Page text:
An unidentified narrator says that a young man named Jasper Jones has come to his window. The narrator has no idea why, but guesses that Jasper is desperate and in trouble. The narrator says that he lives in a small “sleepout” with only one window. Because it’s summer, and very hot, the narrator reads at night. Tonight, Jasper Jones knocks at the narrator’s window, frightening him.
Jasper Jones calls to the narrator, whom he addresses as Charlie to come out. Charlie does so, thinking that this is the first time he’s ever snuck out of his home. He’s also excited that Jasper Jones needs his help. As he squeezes through his window, he feels like a foal being born.
Jasper and Charlie walk through the moonlight, away from Charlie’s house. Charlie thinks that his mother is asleep, and he studies Jasper. Jasper is a year older than Charlie, but he’s much stronger and bigger. He wears no shoes, and looks like an “island castaway.” Before Jasper and Charlie have gone far, Charlie runs to the back steps of his house to fetch his sandals. As he puts them on, he senses that he’s somehow proving himself weak and effeminate.
After Charlie puts on his sandals, he and Jasper head out of the small town where Charlie lives: Corrigan, Australia. Jasper offers Charlie a cigarette. Because Charlie has never smoked before, he puffs his cheeks and sighs, as if to say that he’s smoked too much already. Jasper shrugs and lights a cigarette for himself.
Charlie's father asks him what he was doing last night. Charlie explains that he was up late reading Pudd’nhead Wilson. His father muses that it’s been years since he read that. He also tells Charlie that Jeffrey has been waiting for Charlie to wake up. Charlie remembers that today is the day of the “Test”—an important trial run for professional cricketers—featuring Jeffrey’s favourite cricket player. Jeffrey is probably listening to the match via radio right now. Charlie finds cricket dull, but he gets up to leave the house and find Jeffrey, quickly drinking all the coffee his mother gave him.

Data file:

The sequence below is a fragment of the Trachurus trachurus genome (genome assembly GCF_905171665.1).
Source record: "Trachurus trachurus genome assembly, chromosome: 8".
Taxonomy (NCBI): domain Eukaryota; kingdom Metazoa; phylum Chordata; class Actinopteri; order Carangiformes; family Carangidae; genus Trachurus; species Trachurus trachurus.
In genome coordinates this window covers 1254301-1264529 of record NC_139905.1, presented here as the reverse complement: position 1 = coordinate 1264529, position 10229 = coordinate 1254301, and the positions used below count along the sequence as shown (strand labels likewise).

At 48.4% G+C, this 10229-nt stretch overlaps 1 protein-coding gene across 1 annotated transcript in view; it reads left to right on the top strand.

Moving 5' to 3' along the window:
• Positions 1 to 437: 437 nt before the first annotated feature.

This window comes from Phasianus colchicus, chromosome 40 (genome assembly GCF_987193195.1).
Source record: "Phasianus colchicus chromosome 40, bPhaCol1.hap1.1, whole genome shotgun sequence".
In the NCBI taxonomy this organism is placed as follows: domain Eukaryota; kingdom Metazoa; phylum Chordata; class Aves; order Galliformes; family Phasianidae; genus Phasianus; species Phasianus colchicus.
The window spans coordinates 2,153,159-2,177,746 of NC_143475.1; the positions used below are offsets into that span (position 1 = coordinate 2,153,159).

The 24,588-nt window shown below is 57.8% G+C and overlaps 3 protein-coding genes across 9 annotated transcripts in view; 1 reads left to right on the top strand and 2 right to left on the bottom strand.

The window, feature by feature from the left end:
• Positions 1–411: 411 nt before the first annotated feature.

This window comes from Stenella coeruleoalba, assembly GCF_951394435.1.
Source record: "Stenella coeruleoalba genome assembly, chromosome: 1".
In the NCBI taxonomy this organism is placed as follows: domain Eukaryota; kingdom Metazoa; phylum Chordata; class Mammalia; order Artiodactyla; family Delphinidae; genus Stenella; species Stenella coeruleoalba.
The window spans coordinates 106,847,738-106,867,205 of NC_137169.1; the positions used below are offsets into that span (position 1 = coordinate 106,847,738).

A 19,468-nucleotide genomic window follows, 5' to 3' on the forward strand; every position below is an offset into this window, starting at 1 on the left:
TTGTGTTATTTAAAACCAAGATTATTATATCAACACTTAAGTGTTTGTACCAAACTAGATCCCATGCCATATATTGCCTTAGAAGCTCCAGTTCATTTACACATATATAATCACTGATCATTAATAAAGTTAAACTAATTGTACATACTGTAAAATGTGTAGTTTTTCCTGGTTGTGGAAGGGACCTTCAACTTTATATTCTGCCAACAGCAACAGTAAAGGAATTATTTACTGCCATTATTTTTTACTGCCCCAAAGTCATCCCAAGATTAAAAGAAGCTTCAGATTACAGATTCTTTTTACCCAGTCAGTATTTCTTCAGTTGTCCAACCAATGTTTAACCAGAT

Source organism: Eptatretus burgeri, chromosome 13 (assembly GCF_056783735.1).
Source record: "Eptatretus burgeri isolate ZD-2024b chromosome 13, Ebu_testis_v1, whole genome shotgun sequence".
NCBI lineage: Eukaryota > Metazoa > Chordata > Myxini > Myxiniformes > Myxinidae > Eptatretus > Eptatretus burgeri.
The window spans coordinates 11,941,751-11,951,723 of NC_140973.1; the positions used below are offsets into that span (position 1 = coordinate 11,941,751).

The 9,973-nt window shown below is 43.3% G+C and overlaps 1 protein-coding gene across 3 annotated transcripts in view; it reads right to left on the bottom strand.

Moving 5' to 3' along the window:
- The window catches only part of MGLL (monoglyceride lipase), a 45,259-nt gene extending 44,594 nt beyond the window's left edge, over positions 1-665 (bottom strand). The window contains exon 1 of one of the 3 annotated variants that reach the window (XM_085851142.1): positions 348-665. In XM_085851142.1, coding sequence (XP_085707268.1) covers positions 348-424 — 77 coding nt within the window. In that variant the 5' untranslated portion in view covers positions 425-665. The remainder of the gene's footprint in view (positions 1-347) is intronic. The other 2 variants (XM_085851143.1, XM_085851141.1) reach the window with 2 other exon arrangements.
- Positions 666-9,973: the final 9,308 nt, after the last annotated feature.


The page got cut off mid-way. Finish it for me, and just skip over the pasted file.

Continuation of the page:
A week after Laura’s death, Jasper Jone's returns to Charlie’s window. It is a week, Charlie notes, that feels as long as his entire life. In the remainder of the week leading up to Jasper’s return, little happens. Jeffrey doesn’t make the Country Week cricket team, which surprises no one, Charlie's mother is irritable, his father is calm, and Charlie himself finishes Pudd’nhead Wilson and moves on to Innocents Abroad. The search party continues, with no success, and various men from the town are drafted to fight in Vietnam.
The night that Jasper returns to Charlie’s window, there is a town meeting at the Miners’ Hall. The town chaplain and a few town council members take questions from the townspeople. For the most part, they say that they have no information or evidence about Laura’s whereabouts. The most likely possibility, they suggest, is that Laura hitchhiked out of town.